Your Step by Step Guide to Interviews from AdmissionsMom with Loads of Interview Questions and Tips about NonVerbal Communications– Hint: It’s easier than you think!
If you might be kind of freaking out about interviews, you’re not alone. A few weeks ago, a student confessed that they really didn’t want to go to their first college interview. Despite their parents eagerly hyping them up, the poster couldn’t help but feel that they were going to bomb the interview. And they were positive that they would have a nervous breakdown in the middle of the interview.
College interviews seem scary, for real. It’s easy to become anxious and stressed about college interviews, but you’ve made it this far, having surmounted obstacles like grades, extracurriculars, writing your essays, and putting together your application. Having a respectful, open, and casual conversation about all of that is much easier than you think.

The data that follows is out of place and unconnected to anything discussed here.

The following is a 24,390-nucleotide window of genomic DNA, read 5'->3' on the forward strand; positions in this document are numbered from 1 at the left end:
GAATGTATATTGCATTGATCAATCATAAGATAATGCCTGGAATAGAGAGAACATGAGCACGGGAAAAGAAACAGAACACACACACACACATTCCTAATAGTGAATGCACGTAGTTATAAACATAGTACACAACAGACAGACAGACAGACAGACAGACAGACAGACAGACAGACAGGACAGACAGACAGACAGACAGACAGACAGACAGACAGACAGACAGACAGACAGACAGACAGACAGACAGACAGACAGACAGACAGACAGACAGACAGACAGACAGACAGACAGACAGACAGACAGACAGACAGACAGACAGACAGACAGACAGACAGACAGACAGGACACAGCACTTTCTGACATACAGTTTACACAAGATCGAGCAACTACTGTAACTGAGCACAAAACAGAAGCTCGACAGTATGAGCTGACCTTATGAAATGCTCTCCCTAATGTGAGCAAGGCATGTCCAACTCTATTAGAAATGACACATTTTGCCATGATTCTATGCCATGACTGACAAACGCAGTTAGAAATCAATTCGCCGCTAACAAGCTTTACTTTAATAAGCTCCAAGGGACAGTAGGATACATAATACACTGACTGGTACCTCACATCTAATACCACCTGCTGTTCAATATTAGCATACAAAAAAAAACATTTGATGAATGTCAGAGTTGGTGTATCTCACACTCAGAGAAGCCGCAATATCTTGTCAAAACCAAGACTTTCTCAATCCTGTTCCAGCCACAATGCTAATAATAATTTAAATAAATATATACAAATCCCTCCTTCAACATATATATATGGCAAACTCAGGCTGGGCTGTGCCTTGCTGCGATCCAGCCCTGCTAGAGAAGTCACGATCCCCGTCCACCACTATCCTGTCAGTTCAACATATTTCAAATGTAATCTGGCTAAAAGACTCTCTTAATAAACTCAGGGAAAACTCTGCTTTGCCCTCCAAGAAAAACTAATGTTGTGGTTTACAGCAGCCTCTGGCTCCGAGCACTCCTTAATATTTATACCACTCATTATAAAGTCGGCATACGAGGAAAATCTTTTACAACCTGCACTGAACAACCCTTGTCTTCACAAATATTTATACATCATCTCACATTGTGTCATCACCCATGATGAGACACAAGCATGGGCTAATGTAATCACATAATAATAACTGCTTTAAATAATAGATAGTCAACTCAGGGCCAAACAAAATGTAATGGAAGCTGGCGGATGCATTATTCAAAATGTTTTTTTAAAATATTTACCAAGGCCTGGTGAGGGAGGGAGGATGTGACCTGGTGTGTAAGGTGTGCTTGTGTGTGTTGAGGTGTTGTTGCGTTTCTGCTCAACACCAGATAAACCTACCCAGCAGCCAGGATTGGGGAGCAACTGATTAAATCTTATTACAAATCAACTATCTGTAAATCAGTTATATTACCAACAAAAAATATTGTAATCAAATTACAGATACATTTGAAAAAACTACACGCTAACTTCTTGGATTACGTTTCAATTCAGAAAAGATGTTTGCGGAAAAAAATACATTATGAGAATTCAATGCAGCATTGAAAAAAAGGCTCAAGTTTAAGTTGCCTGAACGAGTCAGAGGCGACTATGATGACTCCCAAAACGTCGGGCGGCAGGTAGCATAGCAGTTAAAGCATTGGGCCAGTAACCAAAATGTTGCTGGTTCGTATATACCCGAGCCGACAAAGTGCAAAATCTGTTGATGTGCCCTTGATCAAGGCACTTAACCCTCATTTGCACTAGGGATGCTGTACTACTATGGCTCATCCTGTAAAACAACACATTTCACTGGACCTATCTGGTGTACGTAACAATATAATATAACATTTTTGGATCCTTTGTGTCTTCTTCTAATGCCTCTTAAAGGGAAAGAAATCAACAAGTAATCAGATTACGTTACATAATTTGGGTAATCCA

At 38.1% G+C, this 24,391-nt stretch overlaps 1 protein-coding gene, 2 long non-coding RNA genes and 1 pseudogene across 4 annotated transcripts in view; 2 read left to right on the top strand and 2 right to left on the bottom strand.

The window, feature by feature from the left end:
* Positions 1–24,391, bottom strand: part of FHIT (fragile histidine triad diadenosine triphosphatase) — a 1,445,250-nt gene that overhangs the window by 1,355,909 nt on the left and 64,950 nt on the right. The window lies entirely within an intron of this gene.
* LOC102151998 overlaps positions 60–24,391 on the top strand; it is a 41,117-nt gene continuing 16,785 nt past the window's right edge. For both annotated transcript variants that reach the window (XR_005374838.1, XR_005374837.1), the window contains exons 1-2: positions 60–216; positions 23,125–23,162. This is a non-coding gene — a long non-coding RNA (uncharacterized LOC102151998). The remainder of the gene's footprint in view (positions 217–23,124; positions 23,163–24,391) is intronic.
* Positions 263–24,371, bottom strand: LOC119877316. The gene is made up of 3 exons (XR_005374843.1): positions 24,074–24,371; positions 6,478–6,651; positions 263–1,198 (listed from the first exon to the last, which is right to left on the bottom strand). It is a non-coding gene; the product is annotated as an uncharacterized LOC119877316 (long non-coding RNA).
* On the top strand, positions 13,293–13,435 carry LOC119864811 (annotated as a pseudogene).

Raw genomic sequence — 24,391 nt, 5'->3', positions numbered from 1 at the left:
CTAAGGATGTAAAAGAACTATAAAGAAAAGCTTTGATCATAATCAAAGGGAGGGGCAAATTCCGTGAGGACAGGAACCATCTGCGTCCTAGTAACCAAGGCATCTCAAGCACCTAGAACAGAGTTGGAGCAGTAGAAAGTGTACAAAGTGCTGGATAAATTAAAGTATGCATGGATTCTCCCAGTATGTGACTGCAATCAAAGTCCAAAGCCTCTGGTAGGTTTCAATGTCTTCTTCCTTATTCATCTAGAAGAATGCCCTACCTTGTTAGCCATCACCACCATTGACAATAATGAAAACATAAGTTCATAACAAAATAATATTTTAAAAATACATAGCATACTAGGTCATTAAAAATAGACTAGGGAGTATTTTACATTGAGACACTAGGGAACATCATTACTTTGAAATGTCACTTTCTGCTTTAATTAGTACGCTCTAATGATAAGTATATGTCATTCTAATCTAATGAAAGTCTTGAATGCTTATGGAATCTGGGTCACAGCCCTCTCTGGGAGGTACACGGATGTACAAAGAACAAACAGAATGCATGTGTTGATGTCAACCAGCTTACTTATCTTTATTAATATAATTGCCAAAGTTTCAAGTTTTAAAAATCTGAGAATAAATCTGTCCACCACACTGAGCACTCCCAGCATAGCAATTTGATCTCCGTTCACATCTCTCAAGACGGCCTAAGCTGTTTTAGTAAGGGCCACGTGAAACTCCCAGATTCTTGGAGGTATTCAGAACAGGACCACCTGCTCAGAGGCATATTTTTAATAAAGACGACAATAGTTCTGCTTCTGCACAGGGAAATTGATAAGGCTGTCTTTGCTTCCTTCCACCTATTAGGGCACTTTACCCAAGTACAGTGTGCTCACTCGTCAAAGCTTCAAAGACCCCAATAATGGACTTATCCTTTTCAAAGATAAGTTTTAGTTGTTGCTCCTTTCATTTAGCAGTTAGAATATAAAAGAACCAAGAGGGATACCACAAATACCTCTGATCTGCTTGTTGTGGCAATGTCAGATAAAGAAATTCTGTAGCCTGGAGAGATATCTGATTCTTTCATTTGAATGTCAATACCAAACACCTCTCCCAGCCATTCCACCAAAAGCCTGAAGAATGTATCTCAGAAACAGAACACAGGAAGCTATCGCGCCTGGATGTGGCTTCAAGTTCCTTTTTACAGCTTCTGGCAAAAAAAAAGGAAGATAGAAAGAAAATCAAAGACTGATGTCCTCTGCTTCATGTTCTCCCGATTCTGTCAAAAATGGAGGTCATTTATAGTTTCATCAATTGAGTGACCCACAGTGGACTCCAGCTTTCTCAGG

Don’t believe me? According to Sayaka Smith, a Tufts Undergraduate Admissions Officer, college interviews “are meant to be informal conversations and an alumni interviewer’s job is to get to know you as a 3D human being and tell us a little more about you.” That’s it! You won’t be graded or win points. This isn’t Jeopardy. Your interview isn’t on TV (you are on a screen this year, though!).
However, you do need to prepare for that informal conversation. So instead of stressing, focus all that nervous energy on what you can do right now:
Before the Interview